Trudy’s Rock Story by Trudy Spiller
“When a young girl from the Gitxsan Nation argues with her brother, she remembers the teachings of her grandmother and goes in search of a stone to share her feelings with. This engaging First Nation’s story teaches children that it is okay to have feelings and shows them how to process and release negative thoughts.” - Strong Nations
**Also available in French (Le Caillou de Trudy)**
The Whale Child by Keith Egawa and Chenoa Egawa
“The whale child has been chosen to turn into human form and teach the lessons of the ocean to his human sister, Alex, who lives in the Pacific Northwest with her Coast Salish mother and Polynesian father. For several days, the whale in boy form leads Alex on an environmental learning journey, taking her on daily walks to educate her about the negative impact that human culture has had on the environment. He teaches Alex about water pollution, overfishing, and climate change that inevitably leads to the extinction of many animal species and the destruction of ecosystems. When he returns to the ocean in his original whale form, it is up to Alex now to teach what she has learned to other humans.” - Kirkus Reviews
Harlem Grown: How One Big Idea Transformed a Neighborhood by Tony Hillery
“Harlem Grown tells the inspiring true story of how one man made a big difference in a neighborhood. After seeing how restless they were and their lack of healthy food options, Tony Hillery invited students from an underfunded school to turn a vacant lot into a beautiful and functional farm. By getting their hands dirty, these kids turned an abandoned space into something beautiful and useful while learning about healthy, sustainable eating and collaboration.” - Simon & Schuster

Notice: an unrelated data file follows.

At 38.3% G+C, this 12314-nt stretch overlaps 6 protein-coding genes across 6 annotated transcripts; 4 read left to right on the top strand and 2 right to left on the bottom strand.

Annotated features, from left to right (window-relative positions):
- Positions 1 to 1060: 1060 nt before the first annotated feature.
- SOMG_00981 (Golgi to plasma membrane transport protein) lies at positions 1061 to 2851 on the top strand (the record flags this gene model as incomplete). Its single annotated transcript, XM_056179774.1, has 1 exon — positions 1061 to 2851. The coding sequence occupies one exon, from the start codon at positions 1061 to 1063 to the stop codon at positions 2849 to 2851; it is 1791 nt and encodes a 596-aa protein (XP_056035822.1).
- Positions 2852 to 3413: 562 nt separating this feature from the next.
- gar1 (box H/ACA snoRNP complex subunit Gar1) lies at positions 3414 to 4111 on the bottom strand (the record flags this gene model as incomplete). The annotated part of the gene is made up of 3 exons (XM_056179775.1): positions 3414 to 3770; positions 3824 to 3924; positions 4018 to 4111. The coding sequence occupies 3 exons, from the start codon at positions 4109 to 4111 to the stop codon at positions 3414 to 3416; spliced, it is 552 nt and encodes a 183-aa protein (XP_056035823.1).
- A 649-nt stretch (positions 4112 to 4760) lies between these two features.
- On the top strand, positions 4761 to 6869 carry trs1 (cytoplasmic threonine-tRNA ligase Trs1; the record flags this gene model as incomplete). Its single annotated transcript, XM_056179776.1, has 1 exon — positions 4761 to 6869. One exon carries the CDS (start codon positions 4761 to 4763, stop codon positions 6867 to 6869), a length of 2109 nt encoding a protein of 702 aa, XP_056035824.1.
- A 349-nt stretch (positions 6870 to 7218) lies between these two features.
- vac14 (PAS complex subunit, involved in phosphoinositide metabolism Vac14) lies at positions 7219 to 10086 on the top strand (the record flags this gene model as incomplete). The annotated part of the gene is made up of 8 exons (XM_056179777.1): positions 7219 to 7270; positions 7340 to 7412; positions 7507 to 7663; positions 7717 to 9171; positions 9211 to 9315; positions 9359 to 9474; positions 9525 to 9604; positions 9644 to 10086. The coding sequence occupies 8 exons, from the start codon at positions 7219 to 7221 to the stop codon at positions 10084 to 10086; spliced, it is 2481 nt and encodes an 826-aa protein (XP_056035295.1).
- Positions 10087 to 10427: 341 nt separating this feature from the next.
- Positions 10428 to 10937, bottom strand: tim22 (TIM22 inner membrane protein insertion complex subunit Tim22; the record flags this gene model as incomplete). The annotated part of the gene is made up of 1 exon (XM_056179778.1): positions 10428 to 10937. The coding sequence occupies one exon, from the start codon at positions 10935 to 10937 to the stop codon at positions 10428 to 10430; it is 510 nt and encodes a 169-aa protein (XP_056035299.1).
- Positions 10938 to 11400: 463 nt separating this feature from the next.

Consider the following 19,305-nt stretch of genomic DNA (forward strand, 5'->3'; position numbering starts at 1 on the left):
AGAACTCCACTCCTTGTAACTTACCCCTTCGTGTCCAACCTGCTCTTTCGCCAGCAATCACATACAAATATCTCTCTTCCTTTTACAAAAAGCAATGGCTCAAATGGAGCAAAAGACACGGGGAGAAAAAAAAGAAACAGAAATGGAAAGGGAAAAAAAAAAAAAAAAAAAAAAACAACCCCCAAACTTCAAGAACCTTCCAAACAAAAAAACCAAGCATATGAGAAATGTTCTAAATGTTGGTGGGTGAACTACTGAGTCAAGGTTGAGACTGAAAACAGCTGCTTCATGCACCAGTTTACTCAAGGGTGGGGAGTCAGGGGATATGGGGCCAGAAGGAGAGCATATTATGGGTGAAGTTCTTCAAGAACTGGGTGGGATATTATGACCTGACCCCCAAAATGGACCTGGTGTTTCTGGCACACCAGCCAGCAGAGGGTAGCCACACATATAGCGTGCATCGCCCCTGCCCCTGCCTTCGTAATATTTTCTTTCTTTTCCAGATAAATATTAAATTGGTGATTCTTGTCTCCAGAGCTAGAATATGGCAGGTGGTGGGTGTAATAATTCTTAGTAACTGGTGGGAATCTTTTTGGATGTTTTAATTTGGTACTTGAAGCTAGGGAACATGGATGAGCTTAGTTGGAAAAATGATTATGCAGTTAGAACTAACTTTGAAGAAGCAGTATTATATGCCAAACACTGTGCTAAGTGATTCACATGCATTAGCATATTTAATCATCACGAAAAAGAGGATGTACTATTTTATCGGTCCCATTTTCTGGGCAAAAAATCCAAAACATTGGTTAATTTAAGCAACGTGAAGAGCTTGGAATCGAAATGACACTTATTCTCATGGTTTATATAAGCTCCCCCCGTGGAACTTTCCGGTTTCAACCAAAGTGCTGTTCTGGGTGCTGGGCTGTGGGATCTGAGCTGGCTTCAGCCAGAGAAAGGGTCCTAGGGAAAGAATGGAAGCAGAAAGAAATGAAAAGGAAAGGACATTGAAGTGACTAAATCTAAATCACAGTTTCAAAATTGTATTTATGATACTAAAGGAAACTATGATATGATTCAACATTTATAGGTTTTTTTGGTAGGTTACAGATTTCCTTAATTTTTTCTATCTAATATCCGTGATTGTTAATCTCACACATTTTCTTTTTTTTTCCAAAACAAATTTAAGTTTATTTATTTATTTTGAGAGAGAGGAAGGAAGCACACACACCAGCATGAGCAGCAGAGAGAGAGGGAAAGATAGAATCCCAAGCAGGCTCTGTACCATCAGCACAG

The Doctor with an Eye for Eyes: The Story of Dr. Patricia Bath by Julia Finley Mosca
“As a girl coming of age during the civil rights movement, Patricia Bath made it her mission to become a doctor. When obstacles like racism, poverty, and sexism threatened this goal, she persevered―changing the world with a new treatment for blindness! Includes a complete biography, fun facts, a colorful time line of events, and a special note for readers from Dr. Bath herself.” - Scholastic
Nibi’s Water Song by Sunshine Tenasco
“Determination, teamwork and perseverance together bring clean water for Nibi and all her friends. Nibi is the Anishinaabemowin word for water. In Nibi's Water Song , an Indigenous girl is on the search for clean water to drink. Nibi is thirsty, so thirsty her mouth is clucking. Her joyful determination to find water carries an optimistic message about working together to bring change.” - Scholastic
Environmentalists from our First Nations by Vincent Schilling